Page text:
SAP’s new Net Margin Analysis application relies on data analytics to provide insights into the topic closest to your average CFO or accountant’s heart: costs.
More precisely, the app offers a view into the financials behind business-to-business (B2B) operations, including cost-to-serve metrics, or the indirect costs related to supply chains—many of which aren’t necessarily visible in a standard spreadsheet. SAP claims the app can save businesses up to five percent on indirect costs within the first year of installation.
As with many data-analytics tools currently on the market, SAP Net Margin Analysis offers role-based dashboards and graphic reports (complete with guided navigation), presumably allowing even those not intensively trained in data analytics to grasp the gist of the information before them.
Karen Lynch, vice president of SAP’s Global Wholesale Distribution, suggested in a July 11 statement that the app would help unveil costs normally “below the radar” of many companies: “Previous offerings could only provide a ballpark figure on such costs.” Moreover, the software delivers its information in a speedy manner: “Detailed metrics that took months to produce can now be viewed and acted upon immediately.”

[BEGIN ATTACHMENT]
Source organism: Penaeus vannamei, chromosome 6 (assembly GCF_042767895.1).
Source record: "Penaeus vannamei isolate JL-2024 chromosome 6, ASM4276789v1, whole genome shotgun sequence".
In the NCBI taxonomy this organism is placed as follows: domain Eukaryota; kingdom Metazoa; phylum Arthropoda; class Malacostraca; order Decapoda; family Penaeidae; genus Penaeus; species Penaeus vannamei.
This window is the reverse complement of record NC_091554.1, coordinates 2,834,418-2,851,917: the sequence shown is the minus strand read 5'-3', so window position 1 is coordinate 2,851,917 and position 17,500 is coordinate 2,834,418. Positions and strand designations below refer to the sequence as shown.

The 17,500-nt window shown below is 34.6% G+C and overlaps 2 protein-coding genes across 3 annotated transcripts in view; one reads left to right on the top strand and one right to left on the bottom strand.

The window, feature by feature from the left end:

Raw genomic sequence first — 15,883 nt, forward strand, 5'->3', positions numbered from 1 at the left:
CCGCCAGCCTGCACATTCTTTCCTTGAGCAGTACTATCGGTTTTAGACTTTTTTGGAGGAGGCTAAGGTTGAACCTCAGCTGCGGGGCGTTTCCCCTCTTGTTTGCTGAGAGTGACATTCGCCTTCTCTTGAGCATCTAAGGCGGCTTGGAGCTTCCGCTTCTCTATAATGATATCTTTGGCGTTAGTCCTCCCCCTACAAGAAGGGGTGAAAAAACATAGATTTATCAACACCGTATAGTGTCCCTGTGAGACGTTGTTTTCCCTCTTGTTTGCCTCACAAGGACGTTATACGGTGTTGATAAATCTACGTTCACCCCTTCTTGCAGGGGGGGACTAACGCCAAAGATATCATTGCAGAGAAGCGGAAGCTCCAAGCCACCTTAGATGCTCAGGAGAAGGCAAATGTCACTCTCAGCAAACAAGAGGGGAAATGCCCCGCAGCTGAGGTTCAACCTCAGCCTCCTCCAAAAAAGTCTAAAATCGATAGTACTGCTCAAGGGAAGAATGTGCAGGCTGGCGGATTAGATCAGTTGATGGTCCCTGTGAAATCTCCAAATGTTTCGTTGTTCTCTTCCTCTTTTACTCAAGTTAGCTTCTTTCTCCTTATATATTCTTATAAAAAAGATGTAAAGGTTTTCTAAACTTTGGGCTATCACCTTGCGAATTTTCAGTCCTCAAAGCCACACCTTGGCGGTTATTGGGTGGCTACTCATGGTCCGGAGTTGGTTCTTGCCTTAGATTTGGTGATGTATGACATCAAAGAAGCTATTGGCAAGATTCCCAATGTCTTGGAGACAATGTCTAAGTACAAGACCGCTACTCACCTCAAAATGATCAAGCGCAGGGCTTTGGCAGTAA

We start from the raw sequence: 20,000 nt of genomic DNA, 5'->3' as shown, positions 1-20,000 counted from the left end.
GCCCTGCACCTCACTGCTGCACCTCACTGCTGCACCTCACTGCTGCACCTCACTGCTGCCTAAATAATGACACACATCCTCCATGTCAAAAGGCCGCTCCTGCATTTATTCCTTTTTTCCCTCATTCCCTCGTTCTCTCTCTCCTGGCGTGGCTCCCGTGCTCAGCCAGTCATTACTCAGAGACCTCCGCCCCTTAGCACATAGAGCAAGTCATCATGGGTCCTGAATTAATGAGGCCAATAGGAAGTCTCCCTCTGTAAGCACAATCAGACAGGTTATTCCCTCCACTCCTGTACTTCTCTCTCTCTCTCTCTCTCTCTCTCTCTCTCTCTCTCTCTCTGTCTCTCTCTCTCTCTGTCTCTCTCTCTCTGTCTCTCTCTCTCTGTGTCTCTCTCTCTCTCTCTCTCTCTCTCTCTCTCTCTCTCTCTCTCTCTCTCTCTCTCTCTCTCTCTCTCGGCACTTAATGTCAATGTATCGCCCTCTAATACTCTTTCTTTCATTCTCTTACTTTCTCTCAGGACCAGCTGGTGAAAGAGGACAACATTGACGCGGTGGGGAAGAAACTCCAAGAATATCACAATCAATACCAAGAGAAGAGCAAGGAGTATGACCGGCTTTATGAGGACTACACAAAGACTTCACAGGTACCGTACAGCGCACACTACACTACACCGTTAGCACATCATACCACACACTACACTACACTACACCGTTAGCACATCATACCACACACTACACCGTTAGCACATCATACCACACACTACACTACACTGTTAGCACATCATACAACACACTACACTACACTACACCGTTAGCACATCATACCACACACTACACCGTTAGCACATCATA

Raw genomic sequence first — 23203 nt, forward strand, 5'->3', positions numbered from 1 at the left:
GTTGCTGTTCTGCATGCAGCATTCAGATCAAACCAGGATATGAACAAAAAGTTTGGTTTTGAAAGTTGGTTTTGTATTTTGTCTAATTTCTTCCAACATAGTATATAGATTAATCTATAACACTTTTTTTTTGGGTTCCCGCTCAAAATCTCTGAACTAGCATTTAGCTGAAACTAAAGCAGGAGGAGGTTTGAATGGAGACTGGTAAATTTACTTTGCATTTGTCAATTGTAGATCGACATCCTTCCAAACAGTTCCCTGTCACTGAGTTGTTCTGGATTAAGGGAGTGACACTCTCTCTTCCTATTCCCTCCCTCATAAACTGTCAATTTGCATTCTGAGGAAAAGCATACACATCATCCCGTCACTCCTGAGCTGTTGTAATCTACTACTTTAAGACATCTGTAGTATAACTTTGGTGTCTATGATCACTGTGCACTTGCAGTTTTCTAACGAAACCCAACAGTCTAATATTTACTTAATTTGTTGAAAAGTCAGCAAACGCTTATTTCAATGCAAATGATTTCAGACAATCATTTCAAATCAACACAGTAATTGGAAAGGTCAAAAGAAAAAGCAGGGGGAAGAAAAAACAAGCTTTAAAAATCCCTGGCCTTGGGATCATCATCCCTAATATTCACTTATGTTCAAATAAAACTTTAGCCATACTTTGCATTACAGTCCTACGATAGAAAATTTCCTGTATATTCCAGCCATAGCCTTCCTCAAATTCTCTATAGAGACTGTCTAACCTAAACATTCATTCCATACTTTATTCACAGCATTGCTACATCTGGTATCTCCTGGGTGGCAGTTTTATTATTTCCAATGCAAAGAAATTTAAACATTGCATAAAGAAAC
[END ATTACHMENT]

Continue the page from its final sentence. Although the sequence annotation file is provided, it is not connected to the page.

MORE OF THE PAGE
The app includes an analytics tool for gauging the possible impact of an action before it’s taken. For example, the user can adjust a particular discount or reward option, or even “move” the best practice from one segment of the business to another, in order to determine how it will affect metrics such as revenue.
SAP currently occupies a lofty position in the B.I. market, with research firm Gartner naming it the top B.I., analytics and performance-management (PM) software vendor in 2011, with 23.6 percent market-share based on revenue. In that analysis, Oracle came in second, with 15.6 percent, followed by SAS Institute with 12.6 percent, IBM with 12.1 percent, Microsoft with 8.7 percent, and “Other Vendors” with 27.5 percent.
While that seems like a solid lead, however, the growing enthusiasm among businesses for B.I. and data analytics has compelled SAP’s rivals to pour more effort into their own products. Oracle recently launched Oracle Cloud, which features dozens of enterprise-grade applications, and firms from IBM to Microsoft have offered up improved apps and platforms for analytics in recent months.